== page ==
There is walking and shoving, spitting and snarling, heartfelt pleas from desperate onlookers. This scene, this act of all time plays out. Three crosses, one of them for him. The sound of hammering… ropes straining as the body is raised up. A healing figure in life’s wilderness. Then there’s the sound of dice and cries from the crowd. One voice rises above the others. Reminding him this is not the end. ‘You’re a king, with a kingdom, remember me please when you rule in your glorious power.’ Pain rushes through his body as he turns to the other dying man and nods. ‘Of course,’ he says, ‘today you’ll be free, walking with me in paradise.’ Then he looks at the restless, surging crowd, and prays. ‘Father, please forgive them. They have no idea what is happening, what they have done here.’

He lifts his head one last time, and finishes the vital work. He dies.

Friday bleeds into Saturday. The day of true emptiness. His friends isolate themselves. Hopeless now. Hardly daring to speak his name. Wondering how they’ll ever move forward. How did they get here? What’s happening to the world? Why have things turned out this way? Why?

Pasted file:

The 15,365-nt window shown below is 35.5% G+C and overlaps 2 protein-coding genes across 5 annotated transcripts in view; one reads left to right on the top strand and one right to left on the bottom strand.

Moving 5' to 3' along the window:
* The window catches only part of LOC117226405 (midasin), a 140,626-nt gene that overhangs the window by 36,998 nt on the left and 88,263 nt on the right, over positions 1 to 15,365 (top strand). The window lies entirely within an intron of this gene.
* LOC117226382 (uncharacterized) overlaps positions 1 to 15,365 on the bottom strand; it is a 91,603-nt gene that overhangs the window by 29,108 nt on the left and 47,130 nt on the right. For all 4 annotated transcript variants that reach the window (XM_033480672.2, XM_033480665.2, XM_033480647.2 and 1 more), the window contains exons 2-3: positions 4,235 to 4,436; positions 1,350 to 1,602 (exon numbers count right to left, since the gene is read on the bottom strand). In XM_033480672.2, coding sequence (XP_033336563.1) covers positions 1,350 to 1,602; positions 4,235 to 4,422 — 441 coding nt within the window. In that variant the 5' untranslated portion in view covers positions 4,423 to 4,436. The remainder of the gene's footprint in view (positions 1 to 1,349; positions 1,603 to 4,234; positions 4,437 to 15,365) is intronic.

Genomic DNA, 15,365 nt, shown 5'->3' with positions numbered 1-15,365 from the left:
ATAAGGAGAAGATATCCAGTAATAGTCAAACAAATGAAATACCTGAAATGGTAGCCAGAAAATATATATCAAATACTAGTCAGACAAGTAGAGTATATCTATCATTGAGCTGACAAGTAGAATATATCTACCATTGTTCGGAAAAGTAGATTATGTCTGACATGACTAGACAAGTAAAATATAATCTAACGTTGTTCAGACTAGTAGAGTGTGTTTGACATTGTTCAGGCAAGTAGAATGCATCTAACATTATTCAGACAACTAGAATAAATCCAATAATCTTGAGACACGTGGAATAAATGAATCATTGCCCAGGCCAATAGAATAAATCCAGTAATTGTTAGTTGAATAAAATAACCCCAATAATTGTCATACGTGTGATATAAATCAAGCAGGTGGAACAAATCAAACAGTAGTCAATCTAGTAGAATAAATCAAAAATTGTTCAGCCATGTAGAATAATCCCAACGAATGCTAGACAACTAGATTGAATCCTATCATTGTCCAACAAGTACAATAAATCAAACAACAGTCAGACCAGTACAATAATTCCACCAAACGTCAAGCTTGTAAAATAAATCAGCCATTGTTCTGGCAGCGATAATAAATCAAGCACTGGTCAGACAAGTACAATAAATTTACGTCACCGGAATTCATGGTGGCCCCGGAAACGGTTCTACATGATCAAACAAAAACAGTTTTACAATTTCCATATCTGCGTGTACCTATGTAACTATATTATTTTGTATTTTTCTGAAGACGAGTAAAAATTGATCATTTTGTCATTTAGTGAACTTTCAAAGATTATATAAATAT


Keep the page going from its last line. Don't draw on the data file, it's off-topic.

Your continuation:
By Sunday morning he’s in a borrowed tomb, donated by a friend. Before the sun comes up a group of women wake, and throw water on their drawn faces. They force their aching limbs to make the journey. A pilgrimage to a dead man. They talk in hushed tones. They know his tomb has a rock sealing it. And soldiers blocking the path. This will be difficult. What’s the point of bringing these spices for him if they can’t even get near? Their talk ends with the sound of pottery smashing. One of the women has stopped dead, mouth open, eyes wide. They all stare. There are sleeping soldiers everywhere. But that’s not the point. The rock they were debating has rolled in the night. The mouth  of the tomb lies wide open, like a corpse waking and yawning in the light of dawn. What’s going on? They run. Hover near the open grave, look inside… then jump! Startled as they see a figure in white. The figure smiles. They don’t smile back but instead… they jump!… a second time as another figure appears. ‘What are you doing here?’ the figure asks. ‘Why are you looking for a living person in the place of the dead?’ It’s like a strange puzzle. A riddle. The women look at one another, can’t figure out the answer. ‘Have you forgotten so soon?’ the figure asks. And again they have no suitable answer. ‘Remember what he said?’ the other figure goes on. ‘About being arrested and murdered? And then returning from the dead? D’you remember that?’ They nod slowly. Ye-e-e-s… they’re starting to… and are still working it out as they find themselves running. To tell the others, to break the news. There’ll be dancing. Street parties. Laughter, celebration. Food and wine. The world will never be the same again, things will… oh! They screech to a halt. One or two of the women running slap bang into the backs of the others, knocking the breath from their bodies. What the…??? Why are they stopping, why aren’t they running to tell the others? Why… oh. Oh! They stare. Astonished. Spellbound. And then one of them laughs. Clamps a hand to her mouth. And so does another. He’s there. Here! He’s right here. Right now. In front of them. Living breathing smiling talking. Not in a grave at all. Not lost. Not destroyed. Not thrown aside. Not broken or discarded or damaged and lifeless after all. But alive, alive! And talking to them, smiling, urging them to keep going. To not give up. To tell the others. To meet him again. This story’s not over at all. Not for a moment. It’s neverending in fact. It’s eternal. It’s eternal. It’s… eternal.